As Nikolai tells Levin about his work and political life, Levin finds it difficult to listen because Nikolai looks so consumptive. When Nikolai steps out of the room for a moment, Marya tells Levin that Nikolai’s drinking has gotten worse.
Though Nikolai is more passionate than ever about his political activities, his health is failing. Even though Marya is not legally his wife, she devotedly takes care of him.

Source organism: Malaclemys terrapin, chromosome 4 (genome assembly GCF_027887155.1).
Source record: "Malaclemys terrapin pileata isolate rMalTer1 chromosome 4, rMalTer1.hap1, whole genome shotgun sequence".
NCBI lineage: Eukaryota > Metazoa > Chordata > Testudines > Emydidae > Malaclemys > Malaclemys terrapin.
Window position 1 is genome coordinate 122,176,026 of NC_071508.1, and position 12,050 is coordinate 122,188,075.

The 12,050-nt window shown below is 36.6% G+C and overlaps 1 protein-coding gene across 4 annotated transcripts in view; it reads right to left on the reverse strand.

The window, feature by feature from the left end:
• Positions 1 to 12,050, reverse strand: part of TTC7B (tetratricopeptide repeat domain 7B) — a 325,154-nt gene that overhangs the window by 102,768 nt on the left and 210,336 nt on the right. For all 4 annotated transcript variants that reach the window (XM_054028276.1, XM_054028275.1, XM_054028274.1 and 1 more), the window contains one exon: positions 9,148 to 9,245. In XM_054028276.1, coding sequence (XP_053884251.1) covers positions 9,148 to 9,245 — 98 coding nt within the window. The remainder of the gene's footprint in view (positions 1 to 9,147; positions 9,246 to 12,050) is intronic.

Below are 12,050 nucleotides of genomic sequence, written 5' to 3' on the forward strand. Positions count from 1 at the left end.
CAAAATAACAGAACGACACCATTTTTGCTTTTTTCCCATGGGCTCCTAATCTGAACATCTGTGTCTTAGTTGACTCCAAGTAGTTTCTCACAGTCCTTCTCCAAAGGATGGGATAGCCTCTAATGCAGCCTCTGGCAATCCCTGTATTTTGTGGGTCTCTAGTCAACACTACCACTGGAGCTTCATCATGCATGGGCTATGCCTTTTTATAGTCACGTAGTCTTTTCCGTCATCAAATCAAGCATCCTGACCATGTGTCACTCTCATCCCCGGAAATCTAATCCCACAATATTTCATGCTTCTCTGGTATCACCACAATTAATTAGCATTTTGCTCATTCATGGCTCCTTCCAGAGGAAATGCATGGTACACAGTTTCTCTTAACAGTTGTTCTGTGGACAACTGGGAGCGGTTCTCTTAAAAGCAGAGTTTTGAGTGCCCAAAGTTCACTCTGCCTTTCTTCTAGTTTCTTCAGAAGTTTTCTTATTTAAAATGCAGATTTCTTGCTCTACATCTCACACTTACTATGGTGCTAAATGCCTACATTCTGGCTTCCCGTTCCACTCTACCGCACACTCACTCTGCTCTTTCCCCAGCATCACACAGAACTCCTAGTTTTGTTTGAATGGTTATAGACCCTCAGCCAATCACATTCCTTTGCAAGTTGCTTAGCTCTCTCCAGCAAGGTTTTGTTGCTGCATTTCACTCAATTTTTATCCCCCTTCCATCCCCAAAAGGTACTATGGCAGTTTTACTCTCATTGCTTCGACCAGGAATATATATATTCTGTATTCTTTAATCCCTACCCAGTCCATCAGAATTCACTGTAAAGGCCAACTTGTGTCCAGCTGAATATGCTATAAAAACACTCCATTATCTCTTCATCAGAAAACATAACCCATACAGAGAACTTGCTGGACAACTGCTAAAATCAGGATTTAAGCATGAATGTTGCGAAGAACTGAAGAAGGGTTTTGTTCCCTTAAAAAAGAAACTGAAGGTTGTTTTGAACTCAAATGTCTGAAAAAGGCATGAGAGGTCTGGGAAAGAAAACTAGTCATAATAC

Over dinner, Nikolai discusses his socialist views, growing heated in his dismissal of institutions, and Levin is uncomfortable when he recognizes his own views coming out of the mouth of his brother. When Levin leaves, he privately tells Marya to write to him if things get worse and to persuade Nikolai to live in the country with Levin.
Levin is discomfited to hear socialist views that he himself has expressed sounding ridiculous when they come out of Nikolai’s mouth. Although Nikolai doesn’t want to be saved by his brother, Levin wants to save him.